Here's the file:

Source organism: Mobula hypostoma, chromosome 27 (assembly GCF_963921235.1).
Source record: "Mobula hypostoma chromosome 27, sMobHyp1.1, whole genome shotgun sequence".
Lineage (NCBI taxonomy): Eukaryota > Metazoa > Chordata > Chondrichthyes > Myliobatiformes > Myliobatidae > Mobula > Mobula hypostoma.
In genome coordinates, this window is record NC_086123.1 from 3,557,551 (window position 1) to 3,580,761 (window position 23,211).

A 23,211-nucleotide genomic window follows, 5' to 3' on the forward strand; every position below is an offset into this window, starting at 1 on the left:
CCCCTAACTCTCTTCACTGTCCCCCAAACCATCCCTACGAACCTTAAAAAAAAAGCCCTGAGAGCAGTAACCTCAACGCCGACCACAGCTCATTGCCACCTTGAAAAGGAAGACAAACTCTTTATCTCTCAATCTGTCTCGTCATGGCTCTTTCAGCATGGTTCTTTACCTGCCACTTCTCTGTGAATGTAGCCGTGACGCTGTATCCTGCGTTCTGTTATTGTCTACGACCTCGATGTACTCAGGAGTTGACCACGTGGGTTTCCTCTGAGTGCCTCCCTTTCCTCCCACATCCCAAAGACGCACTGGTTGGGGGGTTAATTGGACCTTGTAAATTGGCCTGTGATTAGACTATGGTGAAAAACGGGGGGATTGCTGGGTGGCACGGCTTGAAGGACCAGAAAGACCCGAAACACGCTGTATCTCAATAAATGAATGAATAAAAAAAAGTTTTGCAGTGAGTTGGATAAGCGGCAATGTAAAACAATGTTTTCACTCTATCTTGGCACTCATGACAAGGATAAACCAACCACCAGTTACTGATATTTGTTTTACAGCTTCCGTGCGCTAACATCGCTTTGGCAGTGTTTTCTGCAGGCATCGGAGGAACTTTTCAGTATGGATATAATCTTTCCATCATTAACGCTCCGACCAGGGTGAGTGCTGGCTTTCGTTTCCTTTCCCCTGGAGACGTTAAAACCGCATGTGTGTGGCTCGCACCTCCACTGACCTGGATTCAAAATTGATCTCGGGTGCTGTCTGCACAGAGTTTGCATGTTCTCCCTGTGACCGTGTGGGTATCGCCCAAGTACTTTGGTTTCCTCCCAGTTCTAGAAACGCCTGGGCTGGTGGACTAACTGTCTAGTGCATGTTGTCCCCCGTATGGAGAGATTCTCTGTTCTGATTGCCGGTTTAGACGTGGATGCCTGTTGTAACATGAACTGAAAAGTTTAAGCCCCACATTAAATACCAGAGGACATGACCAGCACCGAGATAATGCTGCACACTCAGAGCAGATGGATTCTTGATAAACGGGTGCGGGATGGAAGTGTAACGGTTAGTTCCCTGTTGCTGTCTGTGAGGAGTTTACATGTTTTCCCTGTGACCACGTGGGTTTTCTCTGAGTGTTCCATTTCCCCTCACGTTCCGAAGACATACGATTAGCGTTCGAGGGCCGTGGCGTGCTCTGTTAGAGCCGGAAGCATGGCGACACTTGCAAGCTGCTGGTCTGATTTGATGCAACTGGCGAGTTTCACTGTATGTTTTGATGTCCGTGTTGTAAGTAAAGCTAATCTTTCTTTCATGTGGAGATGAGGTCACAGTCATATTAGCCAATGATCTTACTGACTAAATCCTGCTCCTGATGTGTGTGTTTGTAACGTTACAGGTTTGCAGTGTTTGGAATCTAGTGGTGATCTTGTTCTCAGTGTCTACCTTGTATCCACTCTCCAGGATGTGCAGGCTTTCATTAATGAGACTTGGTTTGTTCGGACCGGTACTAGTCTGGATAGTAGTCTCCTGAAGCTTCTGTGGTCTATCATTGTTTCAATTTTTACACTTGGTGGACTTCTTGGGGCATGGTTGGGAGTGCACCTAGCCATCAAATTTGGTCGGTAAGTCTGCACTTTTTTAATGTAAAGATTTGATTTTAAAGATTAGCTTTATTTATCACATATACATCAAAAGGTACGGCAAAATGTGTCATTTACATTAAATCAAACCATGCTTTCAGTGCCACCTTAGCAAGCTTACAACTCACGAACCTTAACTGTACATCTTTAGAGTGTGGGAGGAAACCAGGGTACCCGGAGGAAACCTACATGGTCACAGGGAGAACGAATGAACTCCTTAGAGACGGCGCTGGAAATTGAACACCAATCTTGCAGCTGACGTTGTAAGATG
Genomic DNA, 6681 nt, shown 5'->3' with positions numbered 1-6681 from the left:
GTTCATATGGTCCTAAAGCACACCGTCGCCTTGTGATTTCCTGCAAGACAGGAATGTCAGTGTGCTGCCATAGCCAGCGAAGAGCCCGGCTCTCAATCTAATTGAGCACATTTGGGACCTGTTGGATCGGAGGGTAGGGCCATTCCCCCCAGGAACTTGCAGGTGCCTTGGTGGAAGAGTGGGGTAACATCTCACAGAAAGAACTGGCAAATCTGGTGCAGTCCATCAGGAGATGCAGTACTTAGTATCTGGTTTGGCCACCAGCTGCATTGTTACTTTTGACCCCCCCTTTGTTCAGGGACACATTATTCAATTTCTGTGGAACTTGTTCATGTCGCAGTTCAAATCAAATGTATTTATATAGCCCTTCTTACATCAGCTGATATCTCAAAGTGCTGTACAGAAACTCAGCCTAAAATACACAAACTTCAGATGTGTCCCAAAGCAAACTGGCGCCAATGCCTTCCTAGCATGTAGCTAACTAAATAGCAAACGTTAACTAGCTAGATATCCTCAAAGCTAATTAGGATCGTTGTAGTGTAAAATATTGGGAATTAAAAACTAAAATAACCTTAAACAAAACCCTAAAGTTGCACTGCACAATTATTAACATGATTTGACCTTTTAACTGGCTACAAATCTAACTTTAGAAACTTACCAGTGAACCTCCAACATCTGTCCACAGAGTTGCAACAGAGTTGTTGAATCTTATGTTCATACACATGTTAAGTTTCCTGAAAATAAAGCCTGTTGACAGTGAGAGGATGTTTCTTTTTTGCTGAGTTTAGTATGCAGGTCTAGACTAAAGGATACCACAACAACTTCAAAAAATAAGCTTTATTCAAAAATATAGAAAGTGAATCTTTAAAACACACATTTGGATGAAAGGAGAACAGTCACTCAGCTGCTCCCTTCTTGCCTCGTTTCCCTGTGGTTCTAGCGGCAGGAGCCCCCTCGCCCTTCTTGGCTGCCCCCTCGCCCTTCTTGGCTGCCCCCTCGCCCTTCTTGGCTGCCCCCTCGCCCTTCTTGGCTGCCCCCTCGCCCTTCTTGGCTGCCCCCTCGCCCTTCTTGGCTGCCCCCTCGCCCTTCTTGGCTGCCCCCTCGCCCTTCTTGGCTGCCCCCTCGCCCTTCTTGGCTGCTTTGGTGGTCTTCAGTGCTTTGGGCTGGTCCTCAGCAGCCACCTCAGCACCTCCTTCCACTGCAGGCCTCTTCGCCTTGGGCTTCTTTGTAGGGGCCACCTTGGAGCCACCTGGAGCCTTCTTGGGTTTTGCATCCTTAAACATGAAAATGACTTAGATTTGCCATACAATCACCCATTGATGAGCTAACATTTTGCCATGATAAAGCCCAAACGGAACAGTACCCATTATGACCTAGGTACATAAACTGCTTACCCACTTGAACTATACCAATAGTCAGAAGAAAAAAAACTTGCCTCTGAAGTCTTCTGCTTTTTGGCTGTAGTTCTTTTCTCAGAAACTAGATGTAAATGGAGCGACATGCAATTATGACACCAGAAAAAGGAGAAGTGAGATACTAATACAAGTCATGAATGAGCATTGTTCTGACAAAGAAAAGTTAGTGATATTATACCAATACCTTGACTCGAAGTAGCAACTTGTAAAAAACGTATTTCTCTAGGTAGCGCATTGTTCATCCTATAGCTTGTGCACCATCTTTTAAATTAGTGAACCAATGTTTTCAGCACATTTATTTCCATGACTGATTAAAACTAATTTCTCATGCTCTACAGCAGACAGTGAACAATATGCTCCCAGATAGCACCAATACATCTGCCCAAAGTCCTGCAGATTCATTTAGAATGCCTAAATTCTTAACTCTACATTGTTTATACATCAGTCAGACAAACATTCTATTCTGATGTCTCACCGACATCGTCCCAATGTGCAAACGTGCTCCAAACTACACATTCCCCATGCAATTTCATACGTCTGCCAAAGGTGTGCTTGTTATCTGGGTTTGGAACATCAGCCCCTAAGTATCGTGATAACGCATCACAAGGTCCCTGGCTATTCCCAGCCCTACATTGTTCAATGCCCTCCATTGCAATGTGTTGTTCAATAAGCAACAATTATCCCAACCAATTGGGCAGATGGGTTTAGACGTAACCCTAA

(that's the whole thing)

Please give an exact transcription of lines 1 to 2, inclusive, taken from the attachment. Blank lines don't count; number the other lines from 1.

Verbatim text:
Source organism: Mobula hypostoma, chromosome 27 (assembly GCF_963921235.1).
Source record: "Mobula hypostoma chromosome 27, sMobHyp1.1, whole genome shotgun sequence".